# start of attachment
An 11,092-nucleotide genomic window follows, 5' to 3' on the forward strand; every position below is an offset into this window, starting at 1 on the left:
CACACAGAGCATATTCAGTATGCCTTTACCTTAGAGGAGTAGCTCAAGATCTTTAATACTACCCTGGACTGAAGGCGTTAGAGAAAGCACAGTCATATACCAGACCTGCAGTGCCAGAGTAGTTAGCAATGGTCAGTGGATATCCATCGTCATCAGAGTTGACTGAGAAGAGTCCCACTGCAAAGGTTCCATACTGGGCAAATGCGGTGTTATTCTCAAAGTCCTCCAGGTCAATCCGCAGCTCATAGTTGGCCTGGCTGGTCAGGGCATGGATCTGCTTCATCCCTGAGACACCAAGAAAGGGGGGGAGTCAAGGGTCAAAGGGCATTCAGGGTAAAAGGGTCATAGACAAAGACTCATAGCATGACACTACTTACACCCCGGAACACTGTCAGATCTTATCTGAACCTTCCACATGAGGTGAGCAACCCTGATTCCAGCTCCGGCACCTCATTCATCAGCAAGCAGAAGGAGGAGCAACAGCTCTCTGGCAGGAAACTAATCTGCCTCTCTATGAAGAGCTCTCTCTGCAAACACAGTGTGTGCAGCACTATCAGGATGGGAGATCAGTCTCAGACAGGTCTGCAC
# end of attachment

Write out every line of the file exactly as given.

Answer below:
An 11,092-nucleotide genomic window follows, 5' to 3' on the forward strand; every position below is an offset into this window, starting at 1 on the left:
CACACAGAGCATATTCAGTATGCCTTTACCTTAGAGGAGTAGCTCAAGATCTTTAATACTACCCTGGACTGAAGGCGTTAGAGAAAGCACAGTCATATACCAGACCTGCAGTGCCAGAGTAGTTAGCAATGGTCAGTGGATATCCATCGTCATCAGAGTTGACTGAGAAGAGTCCCACTGCAAAGGTTCCATACTGGGCAAATGCGGTGTTATTCTCAAAGTCCTCCAGGTCAATCCGCAGCTCATAGTTGGCCTGGCTGGTCAGGGCATGGATCTGCTTCATCCCTGAGACACCAAGAAAGGGGGGGAGTCAAGGGTCAAAGGGCATTCAGGGTAAAAGGGTCATAGACAAAGACTCATAGCATGACACTACTTACACCCCGGAACACTGTCAGATCTTATCTGAACCTTCCACATGAGGTGAGCAACCCTGATTCCAGCTCCGGCACCTCATTCATCAGCAAGCAGAAGGAGGAGCAACAGCTCTCTGGCAGGAAACTAATCTGCCTCTCTATGAAGAGCTCTCTCTGCAAACACAGTGTGTGCAGCACTATCAGGATGGGAGATCAGTCTCAGACAGGTCTGCAC